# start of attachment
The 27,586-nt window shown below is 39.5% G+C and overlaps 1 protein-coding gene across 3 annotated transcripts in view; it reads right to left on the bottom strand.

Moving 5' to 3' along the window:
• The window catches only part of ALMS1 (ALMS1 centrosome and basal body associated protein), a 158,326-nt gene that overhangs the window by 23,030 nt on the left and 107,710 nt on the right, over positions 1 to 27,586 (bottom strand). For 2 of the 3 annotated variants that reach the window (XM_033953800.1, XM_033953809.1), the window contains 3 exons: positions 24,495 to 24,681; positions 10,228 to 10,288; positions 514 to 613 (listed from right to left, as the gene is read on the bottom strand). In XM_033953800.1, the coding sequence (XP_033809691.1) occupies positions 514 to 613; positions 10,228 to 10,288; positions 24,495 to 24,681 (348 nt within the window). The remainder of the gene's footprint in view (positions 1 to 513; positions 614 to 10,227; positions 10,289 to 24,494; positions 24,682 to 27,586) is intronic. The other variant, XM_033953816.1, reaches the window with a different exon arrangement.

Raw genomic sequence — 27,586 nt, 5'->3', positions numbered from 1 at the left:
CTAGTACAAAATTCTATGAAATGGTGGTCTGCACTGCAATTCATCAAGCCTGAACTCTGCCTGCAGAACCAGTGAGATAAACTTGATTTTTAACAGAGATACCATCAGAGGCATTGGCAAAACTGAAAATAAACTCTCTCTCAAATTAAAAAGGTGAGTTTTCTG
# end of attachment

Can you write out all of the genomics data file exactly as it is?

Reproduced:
The 27,586-nt window shown below is 39.5% G+C and overlaps 1 protein-coding gene across 3 annotated transcripts in view; it reads right to left on the bottom strand.

Moving 5' to 3' along the window:
• The window catches only part of ALMS1 (ALMS1 centrosome and basal body associated protein), a 158,326-nt gene that overhangs the window by 23,030 nt on the left and 107,710 nt on the right, over positions 1 to 27,586 (bottom strand). For 2 of the 3 annotated variants that reach the window (XM_033953800.1, XM_033953809.1), the window contains 3 exons: positions 24,495 to 24,681; positions 10,228 to 10,288; positions 514 to 613 (listed from right to left, as the gene is read on the bottom strand). In XM_033953800.1, the coding sequence (XP_033809691.1) occupies positions 514 to 613; positions 10,228 to 10,288; positions 24,495 to 24,681 (348 nt within the window). The remainder of the gene's footprint in view (positions 1 to 513; positions 614 to 10,227; positions 10,289 to 24,494; positions 24,682 to 27,586) is intronic. The other variant, XM_033953816.1, reaches the window with a different exon arrangement.

Raw genomic sequence — 27,586 nt, 5'->3', positions numbered from 1 at the left:
CTAGTACAAAATTCTATGAAATGGTGGTCTGCACTGCAATTCATCAAGCCTGAACTCTGCCTGCAGAACCAGTGAGATAAACTTGATTTTTAACAGAGATACCATCAGAGGCATTGGCAAAACTGAAAATAAACTCTCTCTCAAATTAAAAAGGTGAGTTTTCTG